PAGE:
It's been a while since my last post, and wanted to provide an update on my software exploits this month.  Lots of trial and error, but only limited progress.  I spent a couple of weeks trying to get the Chumby to work as a CNC controller.  I actually got it talking with the TinyG unit, had status data, used the touchscreen, etc, but I decided that to move it further would be counterproductive.

The first problem was the particular Chumby I was using - it seems to have a problem with the power regulator or the power connector, since it flakes out when the cable is moved around even a small amount.  After trying a few different ways to try to feed the thing power, I decided it was going to be dicey.  The other reason is the age of the Chumby internals - the ARM system it is using is old enough where many of the tools I wanted to use were simply not available.  I could get a version of java for example, but the standard Oracle JRE wouldn't work because it was ARM v7.  To top it all off, since the Chumby doesn't have any native framebuffer libraries, I ended up spending more time than I wanted simply developing methods to write to the raw framebuffer.

It's been a LONG time since I've implemented a line drawing algorithm.  Or writing out a bitmapped font one bit at a time.  Or double buffering.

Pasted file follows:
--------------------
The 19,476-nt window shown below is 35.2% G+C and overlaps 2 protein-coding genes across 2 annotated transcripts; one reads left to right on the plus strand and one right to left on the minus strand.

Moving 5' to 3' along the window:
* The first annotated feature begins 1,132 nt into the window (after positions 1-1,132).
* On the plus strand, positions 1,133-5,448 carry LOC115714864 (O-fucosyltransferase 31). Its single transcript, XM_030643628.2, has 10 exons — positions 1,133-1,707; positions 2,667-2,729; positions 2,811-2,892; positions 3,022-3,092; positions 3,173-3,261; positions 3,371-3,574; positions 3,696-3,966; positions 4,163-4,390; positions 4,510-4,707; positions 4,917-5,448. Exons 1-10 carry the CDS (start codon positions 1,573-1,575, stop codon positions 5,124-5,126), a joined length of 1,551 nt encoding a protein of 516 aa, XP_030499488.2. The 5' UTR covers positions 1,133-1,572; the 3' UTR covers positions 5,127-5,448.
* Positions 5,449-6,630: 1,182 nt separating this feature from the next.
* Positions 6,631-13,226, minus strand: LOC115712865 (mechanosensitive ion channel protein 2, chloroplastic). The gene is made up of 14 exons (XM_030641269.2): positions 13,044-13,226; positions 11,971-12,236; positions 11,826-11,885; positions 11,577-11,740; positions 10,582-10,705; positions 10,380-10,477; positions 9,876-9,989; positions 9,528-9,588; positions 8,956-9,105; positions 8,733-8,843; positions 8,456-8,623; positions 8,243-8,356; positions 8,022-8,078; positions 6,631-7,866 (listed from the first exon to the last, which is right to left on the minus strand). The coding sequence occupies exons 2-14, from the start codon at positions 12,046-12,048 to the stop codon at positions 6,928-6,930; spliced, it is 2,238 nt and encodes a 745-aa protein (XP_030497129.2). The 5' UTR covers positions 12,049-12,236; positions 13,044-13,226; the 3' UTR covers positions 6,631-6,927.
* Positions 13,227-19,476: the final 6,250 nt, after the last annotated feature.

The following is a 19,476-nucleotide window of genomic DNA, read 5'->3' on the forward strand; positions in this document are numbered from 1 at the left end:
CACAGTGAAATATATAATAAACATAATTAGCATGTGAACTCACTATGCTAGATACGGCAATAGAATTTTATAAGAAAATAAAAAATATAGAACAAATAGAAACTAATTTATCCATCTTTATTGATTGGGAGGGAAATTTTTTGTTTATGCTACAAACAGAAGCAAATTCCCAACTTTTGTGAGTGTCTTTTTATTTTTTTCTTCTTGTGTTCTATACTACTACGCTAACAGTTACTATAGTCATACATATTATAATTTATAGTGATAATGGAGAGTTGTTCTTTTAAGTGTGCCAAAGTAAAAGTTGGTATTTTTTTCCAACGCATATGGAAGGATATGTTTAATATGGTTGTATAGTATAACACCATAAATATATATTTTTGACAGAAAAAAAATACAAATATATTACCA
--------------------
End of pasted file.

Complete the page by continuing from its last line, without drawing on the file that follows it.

So for all of these reasons, I've dropped the Chumby.

I do have a backup plan however, and that's to use my Viewsonic Gtablet.  It's a great little Android-based unit.  It's bigger than the Chumby, which for my purposes is fine.  With the help of the clever people at Team DRH, I have Android "Ice Cream Sandwich" installed, and the kernel understands USB serial IO!  While I have started to work on a UI and plan to use the Java RXTX serial communication classes, I may find a way to team up with the Synthetos folks with the UI system.  It's JavaFX-based, which isn't available on Android so far as I can see.  Hopefully I'll know more soon.

If an Android-based CNC controller is of interest to you, please let me know!

Sunday, March 11, 2012

Chumby One as CNC controller

Well, after a fair bit of fussing to get a decent development environment setup, I finally have the start to my Chumby CNC controller.  So far I only have the manual jog and status screens done, but I expect I'll soon put together a basic gcode streamer to go along with it.  Since I know the audience for this particular mod is fairly small, I'm going to talk in general terms about what I did.  If you want source or have additional questions, please comment.